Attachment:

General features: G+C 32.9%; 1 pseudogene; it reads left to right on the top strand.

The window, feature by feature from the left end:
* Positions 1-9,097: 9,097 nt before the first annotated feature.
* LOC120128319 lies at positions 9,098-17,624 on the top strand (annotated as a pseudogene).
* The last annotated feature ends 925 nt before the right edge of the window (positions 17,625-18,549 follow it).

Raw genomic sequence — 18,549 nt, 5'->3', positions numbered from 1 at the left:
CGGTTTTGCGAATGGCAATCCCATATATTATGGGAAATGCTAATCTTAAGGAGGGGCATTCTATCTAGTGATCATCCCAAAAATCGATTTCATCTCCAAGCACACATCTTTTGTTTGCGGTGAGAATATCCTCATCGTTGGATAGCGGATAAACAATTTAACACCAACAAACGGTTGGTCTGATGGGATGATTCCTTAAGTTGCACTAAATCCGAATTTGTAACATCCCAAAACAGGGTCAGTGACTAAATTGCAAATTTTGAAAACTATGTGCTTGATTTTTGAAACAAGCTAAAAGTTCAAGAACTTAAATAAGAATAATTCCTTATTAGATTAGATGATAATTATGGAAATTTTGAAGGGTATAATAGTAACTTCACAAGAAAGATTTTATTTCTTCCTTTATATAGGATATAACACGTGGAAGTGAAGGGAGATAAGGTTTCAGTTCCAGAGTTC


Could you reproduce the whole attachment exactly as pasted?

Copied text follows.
General features: G+C 32.9%; 1 pseudogene; it reads left to right on the top strand.

The window, feature by feature from the left end:
* Positions 1-9,097: 9,097 nt before the first annotated feature.
* LOC120128319 lies at positions 9,098-17,624 on the top strand (annotated as a pseudogene).
* The last annotated feature ends 925 nt before the right edge of the window (positions 17,625-18,549 follow it).

Raw genomic sequence — 18,549 nt, 5'->3', positions numbered from 1 at the left:
CGGTTTTGCGAATGGCAATCCCATATATTATGGGAAATGCTAATCTTAAGGAGGGGCATTCTATCTAGTGATCATCCCAAAAATCGATTTCATCTCCAAGCACACATCTTTTGTTTGCGGTGAGAATATCCTCATCGTTGGATAGCGGATAAACAATTTAACACCAACAAACGGTTGGTCTGATGGGATGATTCCTTAAGTTGCACTAAATCCGAATTTGTAACATCCCAAAACAGGGTCAGTGACTAAATTGCAAATTTTGAAAACTATGTGCTTGATTTTTGAAACAAGCTAAAAGTTCAAGAACTTAAATAAGAATAATTCCTTATTAGATTAGATGATAATTATGGAAATTTTGAAGGGTATAATAGTAACTTCACAAGAAAGATTTTATTTCTTCCTTTATATAGGATATAACACGTGGAAGTGAAGGGAGATAAGGTTTCAGTTCCAGAGTTC